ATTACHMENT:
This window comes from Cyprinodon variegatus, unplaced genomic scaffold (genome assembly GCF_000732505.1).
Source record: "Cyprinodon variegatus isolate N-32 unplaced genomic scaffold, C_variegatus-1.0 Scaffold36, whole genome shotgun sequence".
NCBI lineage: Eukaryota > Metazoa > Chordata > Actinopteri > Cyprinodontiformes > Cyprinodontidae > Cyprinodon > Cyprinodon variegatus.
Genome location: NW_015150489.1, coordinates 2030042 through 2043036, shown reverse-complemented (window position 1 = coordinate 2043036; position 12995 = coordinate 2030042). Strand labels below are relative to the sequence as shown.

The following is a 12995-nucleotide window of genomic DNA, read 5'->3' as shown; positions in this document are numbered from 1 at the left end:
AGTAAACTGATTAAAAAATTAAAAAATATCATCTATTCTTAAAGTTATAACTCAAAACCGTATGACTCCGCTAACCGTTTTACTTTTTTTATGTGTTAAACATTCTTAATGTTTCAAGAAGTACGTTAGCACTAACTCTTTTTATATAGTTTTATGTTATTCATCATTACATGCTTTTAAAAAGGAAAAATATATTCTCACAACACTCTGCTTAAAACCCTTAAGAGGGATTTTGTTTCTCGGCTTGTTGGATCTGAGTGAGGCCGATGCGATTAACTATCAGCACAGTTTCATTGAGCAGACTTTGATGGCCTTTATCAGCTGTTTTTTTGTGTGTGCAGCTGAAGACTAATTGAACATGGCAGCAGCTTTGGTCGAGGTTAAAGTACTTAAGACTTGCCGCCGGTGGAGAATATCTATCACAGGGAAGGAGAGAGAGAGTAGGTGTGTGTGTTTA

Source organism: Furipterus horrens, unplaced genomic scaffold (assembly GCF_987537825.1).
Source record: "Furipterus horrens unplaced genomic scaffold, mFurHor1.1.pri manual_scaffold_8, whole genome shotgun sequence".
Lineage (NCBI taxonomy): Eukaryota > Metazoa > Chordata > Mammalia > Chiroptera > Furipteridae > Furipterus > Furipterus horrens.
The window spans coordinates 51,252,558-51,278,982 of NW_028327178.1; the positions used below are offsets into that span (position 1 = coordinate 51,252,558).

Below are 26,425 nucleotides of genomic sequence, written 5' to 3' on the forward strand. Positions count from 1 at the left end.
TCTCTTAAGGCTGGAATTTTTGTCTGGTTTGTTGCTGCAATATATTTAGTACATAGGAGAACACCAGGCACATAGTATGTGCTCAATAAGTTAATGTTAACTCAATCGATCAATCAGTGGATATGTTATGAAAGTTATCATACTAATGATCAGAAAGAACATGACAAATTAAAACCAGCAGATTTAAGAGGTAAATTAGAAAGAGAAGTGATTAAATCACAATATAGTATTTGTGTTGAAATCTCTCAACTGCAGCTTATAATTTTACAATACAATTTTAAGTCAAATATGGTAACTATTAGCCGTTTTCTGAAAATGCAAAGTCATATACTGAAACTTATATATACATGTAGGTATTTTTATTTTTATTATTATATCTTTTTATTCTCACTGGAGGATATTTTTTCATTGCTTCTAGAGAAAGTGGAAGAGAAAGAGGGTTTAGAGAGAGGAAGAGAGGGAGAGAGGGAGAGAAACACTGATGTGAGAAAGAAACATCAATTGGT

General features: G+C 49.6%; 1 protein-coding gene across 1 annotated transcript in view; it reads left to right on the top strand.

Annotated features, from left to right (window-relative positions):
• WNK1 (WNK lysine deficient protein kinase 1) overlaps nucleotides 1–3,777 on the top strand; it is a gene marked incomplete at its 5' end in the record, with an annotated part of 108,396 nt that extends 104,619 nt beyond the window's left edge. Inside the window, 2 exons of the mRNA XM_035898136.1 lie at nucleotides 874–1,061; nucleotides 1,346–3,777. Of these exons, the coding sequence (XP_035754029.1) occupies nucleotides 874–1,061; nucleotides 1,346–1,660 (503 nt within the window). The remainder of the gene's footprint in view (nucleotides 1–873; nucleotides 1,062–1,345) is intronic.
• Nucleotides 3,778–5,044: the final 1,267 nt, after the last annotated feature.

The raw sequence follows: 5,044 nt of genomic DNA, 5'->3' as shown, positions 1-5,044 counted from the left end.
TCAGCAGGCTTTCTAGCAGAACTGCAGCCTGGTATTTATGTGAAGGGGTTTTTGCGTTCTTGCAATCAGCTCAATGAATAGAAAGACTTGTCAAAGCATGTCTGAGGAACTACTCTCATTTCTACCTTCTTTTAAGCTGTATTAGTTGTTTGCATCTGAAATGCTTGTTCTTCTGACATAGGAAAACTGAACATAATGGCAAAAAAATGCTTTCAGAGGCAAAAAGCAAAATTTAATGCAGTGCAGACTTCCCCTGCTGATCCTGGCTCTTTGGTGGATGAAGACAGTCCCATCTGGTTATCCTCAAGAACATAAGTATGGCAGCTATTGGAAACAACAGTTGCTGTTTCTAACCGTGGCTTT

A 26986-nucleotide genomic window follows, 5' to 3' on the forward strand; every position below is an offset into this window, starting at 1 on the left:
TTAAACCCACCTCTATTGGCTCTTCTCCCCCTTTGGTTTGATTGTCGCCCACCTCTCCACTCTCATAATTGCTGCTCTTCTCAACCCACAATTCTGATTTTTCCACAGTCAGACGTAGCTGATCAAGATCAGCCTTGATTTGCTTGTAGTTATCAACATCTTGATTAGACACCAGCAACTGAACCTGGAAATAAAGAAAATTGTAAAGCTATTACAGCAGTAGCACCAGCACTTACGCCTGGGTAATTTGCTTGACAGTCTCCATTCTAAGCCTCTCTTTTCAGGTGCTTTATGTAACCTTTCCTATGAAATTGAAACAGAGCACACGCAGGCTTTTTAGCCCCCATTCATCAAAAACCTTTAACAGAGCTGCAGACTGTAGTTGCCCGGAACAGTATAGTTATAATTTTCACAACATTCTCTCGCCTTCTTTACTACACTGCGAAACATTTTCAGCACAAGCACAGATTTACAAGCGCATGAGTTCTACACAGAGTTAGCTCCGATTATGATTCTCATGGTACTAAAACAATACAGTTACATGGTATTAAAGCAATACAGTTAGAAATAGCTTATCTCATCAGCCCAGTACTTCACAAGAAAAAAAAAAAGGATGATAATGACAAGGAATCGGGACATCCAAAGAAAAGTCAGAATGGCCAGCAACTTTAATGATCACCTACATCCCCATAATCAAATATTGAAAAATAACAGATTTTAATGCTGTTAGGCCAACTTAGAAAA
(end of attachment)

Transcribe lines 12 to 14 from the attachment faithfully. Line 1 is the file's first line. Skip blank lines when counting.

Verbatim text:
TCTCTTAAGGCTGGAATTTTTGTCTGGTTTGTTGCTGCAATATATTTAGTACATAGGAGAACACCAGGCACATAGTATGTGCTCAATAAGTTAATGTTAACTCAATCGATCAATCAGTGGATATGTTATGAAAGTTATCATACTAATGATCAGAAAGAACATGACAAATTAAAACCAGCAGATTTAAGAGGTAAATTAGAAAGAGAAGTGATTAAATCACAATATAGTATTTGTGTTGAAATCTCTCAACTGCAGCTTATAATTTTACAATACAATTTTAAGTCAAATATGGTAACTATTAGCCGTTTTCTGAAAATGCAAAGTCATATACTGAAACTTATATATACATGTAGGTATTTTTATTTTTATTATTATATCTTTTTATTCTCACTGGAGGATATTTTTTCATTGCTTCTAGAGAAAGTGGAAGAGAAAGAGGGTTTAGAGAGAGGAAGAGAGGGAGAGAGGGAGAGAAACACTGATGTGAGAAAGAAACATCAATTGGT

General features: G+C 49.6%; 1 protein-coding gene across 1 annotated transcript in view; it reads left to right on the top strand.

Annotated features, from left to right (window-relative positions):